On July 19, 1947, Harold and Ruth May from Twickenham, England gave birth to a son, Brian Harold. Little did they know that their son would grow up to be one of the greatest guitarists of all time. In fact, Brian had initially stated that he wanted to be a surgeon, then later, an astronomer. Brian doesn't remember ever wanting to be a surgeon, but he did actively pursue astronomy in college.

Harold and Ruth were not without clues of their son's latent talents. Brian began to shine musically when his parents started him with piano lessons at the tender age of five. But they didn't stop there. They bought him a ukulele when he was six, and his father taught him how to play it. On his seventh birthday, Brian received his first acoustic guitar, which he immediately began altering and manipulating, adding his own pick ups to attain an electric sound.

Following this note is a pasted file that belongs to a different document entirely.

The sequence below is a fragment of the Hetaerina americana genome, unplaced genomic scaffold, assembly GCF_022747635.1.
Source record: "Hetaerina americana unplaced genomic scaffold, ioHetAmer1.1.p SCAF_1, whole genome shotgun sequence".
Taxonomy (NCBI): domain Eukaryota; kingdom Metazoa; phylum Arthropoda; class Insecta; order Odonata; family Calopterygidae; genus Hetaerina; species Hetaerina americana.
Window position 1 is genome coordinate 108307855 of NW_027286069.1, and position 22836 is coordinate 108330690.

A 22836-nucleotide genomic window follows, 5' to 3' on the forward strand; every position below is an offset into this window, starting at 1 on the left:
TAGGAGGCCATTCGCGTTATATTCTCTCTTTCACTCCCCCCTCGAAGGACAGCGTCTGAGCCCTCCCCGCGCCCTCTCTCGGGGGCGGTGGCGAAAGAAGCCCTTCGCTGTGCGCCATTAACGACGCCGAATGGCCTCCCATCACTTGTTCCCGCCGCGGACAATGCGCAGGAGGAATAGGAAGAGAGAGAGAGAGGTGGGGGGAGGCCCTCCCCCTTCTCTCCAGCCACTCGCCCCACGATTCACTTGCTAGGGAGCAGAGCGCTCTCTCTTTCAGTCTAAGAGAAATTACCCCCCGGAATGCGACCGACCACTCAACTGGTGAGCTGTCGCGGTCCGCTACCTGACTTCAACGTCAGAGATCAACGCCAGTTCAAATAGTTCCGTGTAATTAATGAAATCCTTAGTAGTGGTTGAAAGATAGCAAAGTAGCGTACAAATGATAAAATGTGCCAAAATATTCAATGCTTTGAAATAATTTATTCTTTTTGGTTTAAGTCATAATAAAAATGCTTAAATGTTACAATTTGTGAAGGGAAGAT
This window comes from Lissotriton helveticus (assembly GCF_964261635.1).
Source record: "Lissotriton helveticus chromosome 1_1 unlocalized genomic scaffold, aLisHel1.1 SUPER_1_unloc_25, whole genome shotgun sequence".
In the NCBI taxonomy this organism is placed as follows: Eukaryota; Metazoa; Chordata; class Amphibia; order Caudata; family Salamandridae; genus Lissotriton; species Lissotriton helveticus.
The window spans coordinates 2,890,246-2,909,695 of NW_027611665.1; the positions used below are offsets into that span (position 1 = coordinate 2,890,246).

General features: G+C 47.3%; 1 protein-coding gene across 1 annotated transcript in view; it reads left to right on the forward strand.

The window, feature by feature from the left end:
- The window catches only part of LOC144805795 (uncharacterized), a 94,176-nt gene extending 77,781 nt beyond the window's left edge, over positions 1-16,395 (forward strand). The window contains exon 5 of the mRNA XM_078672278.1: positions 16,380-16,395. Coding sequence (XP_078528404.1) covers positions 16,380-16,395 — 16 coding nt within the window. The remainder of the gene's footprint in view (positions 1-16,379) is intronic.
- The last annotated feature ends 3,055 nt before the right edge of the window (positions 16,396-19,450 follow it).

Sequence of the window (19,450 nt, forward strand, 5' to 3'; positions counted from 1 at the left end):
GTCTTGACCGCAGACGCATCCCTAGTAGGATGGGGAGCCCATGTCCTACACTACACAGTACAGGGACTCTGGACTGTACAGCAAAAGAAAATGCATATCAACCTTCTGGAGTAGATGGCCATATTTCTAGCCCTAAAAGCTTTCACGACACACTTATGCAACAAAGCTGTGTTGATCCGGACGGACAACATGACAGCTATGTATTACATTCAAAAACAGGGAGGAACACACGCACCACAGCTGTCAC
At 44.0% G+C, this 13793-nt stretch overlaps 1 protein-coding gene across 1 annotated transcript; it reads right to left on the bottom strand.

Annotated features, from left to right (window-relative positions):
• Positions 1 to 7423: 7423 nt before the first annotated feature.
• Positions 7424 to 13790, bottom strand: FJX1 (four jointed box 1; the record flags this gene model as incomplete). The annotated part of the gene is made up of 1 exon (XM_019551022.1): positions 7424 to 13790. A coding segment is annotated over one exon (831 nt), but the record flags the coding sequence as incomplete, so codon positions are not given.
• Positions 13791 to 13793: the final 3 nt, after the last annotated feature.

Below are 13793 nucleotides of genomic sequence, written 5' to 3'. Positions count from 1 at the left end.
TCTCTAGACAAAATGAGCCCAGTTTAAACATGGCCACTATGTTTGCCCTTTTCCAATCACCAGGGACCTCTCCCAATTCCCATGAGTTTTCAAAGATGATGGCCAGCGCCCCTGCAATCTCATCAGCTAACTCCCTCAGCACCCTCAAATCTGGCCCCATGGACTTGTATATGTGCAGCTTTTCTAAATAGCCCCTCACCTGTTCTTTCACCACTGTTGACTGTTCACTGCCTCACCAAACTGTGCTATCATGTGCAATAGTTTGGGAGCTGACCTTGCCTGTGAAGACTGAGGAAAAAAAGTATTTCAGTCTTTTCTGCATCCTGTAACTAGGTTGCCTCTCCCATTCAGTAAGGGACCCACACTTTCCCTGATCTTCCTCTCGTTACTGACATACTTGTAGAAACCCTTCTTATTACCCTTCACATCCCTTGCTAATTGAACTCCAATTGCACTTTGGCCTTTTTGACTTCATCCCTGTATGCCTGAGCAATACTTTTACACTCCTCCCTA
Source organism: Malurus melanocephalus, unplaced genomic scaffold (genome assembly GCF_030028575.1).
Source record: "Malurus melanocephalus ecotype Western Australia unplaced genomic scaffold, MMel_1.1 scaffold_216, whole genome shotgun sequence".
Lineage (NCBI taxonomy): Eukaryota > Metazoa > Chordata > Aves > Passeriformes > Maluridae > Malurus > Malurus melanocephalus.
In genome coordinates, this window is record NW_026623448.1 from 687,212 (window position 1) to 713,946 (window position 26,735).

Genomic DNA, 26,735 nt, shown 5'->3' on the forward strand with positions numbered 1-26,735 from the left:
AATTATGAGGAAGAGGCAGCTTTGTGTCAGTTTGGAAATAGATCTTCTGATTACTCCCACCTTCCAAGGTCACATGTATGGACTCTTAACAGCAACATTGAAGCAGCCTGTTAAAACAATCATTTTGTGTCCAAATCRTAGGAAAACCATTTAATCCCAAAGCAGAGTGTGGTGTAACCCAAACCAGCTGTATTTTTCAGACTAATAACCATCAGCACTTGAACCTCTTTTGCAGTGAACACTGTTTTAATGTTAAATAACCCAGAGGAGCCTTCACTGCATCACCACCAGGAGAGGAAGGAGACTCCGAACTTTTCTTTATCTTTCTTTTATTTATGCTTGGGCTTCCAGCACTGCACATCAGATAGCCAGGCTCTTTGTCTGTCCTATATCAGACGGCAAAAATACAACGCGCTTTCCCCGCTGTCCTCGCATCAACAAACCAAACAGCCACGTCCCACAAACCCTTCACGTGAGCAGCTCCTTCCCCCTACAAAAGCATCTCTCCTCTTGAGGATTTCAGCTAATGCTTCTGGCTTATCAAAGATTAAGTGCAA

That acoustic guitar somewhat appeased Brian until he was a teenager, but then he wanted a real electric guitar. His parents couldn't afford to buy one, so Brian and his father decided to build one themselves. They were the ideal team for the job, too, because Harold was an experienced electronics engineer while Brian was an adept physics student. Also, they were both experienced in wood and metal working.

They began their project in August 1963, when Brian was sixteen years old. The materials they used were both unusual and incredible. Just picture them discussing:

"Hmmm, what shall we use for the neck?"

"I know! The mahogany from the fireplace!"

"Splendid! And we must use oak for the body, but what about the tremolo?"

"That's a tough one... Maybe we should sleep on it."

(Next morning...)

"By jove, I think I've got it! We'll use the old bicycle pump."

"Have you gone mad? I was thinking along more practical lines, like the motorbike valve springs and a knife edge."

"Okay, okay. But let's definitely throw in some of these these pearl buttons for the fret markers."

(Tosses pearl buttons into the pile)

"Okay let's do it."

"That could make a brilliant lyric one day."

"Some day, one day...."